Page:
You are not currently logged in.
Access your personal account or get JSTOR access through your library or other institution:
If You Use a Screen ReaderThis content is available through Read Online (Free) program, which relies on page scans. Since scans are not currently available to screen readers, please contact JSTOR User Support for access. We'll provide a PDF copy for your screen reader.
Microhabitats and Water Relations of Epiphytic Cacti and Ferns in a Lowland Neotropical Forest
Jose Luis Andrade and Park S. Nobel
Vol. 29, No. 3 (Sep., 1997), pp. 261-270
Published by: Association for Tropical Biology and Conservation
Stable URL: http://www.jstor.org/stable/2389141
Page Count: 10
Since scans are not currently available to screen readers, please contact JSTOR User Support for access. We'll provide a PDF copy for your screen reader.
Preview not available
The pattern of canopy distribution and some water relations characteristics of the epiphytic cacti Epiphyllum phyllanthus and Rhipsalis baccifera and the epiphytic ferns Polypodium crassifolium and Polypodium phyllitidis were examined in the tropical forest of Barro Colorado Island, Panama. The epiphytic cacti were 6-fold more succulent than the epiphytic ferns, which had a 9-fold higher root shoot ratio. The four species, especially the cacti, were more abundant on the deciduous trees Ceiba pentandra, Platypodium elegans, and Tabebuia guayacan than on the evergreen Anacardium excelsum. The water-holding capacity of the bark was 2-fold higher for A. excelsum and T. guayacan than for C. pentandra and P. elegans; the main crotches of the latter species intercepted 2-fold more rainfall than those of the former. Well-watered plants of all epiphytic species showed similar total daily transpiration. After 2 weeks of drought, daily transpiration decreased an average of 48 percent for the cacti and 73 percent for the ferns. After 4 weeks of drought, daily transpiration decreased 80 percent for the cacti and was eliminated for the ferns; succulence then decreased an average of 29 percent for the cacti and 98 percent for the ferns, but all species recovered fully within 2 d after rewetting. The epiphytic ferns had a low relative capacitance (0.16 M/Pa), causing these presumably C3 plants often to be under water stress. A high relative capacitance (0.50 M/Pa) and crassulacean acid metabolism allowed the epiphytic cacti to occur most frequently on the driest sites of this tropical forest.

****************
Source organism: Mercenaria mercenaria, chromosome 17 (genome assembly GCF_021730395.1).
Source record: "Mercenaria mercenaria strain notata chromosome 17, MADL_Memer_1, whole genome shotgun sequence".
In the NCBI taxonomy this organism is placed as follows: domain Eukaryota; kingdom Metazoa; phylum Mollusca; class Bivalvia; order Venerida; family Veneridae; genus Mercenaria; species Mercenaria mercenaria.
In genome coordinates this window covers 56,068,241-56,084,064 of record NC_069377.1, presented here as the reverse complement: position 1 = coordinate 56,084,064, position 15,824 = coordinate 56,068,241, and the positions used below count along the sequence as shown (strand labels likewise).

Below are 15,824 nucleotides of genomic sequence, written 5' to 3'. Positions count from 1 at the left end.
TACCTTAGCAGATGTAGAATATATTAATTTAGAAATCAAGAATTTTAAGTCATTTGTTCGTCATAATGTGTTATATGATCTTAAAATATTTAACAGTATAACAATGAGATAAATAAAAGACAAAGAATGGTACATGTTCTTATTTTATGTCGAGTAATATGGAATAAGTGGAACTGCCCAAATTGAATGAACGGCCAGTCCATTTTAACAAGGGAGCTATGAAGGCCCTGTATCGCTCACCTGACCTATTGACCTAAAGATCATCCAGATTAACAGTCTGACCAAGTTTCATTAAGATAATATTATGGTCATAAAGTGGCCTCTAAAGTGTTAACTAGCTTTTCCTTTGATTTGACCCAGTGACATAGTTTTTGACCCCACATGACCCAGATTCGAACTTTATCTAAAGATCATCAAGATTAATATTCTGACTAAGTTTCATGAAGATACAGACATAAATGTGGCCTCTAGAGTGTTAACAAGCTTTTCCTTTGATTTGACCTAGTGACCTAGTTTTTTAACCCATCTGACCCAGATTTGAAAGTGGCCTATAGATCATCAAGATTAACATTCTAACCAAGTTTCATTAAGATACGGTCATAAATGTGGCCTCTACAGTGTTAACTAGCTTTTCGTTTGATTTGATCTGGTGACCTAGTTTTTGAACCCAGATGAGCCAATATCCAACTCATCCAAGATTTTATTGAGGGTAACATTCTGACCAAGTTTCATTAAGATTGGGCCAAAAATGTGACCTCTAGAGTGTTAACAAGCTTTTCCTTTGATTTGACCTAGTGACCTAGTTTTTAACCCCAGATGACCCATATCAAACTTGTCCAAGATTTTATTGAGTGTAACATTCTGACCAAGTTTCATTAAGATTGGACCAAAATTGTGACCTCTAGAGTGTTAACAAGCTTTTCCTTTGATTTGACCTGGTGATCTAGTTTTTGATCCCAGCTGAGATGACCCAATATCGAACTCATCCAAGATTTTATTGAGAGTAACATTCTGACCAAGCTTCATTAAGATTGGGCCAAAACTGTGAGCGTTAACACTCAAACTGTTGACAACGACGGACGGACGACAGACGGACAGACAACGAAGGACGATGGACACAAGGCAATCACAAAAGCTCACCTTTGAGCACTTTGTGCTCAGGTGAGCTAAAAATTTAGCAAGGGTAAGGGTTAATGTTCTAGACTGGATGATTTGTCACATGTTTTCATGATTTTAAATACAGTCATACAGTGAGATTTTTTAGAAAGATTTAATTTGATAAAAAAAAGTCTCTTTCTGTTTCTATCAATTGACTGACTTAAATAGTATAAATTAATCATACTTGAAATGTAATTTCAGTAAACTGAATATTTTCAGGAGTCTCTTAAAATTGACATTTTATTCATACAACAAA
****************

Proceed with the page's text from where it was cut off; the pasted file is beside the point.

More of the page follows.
Biotropica © 1997 Association for Tropical Biology and Conservation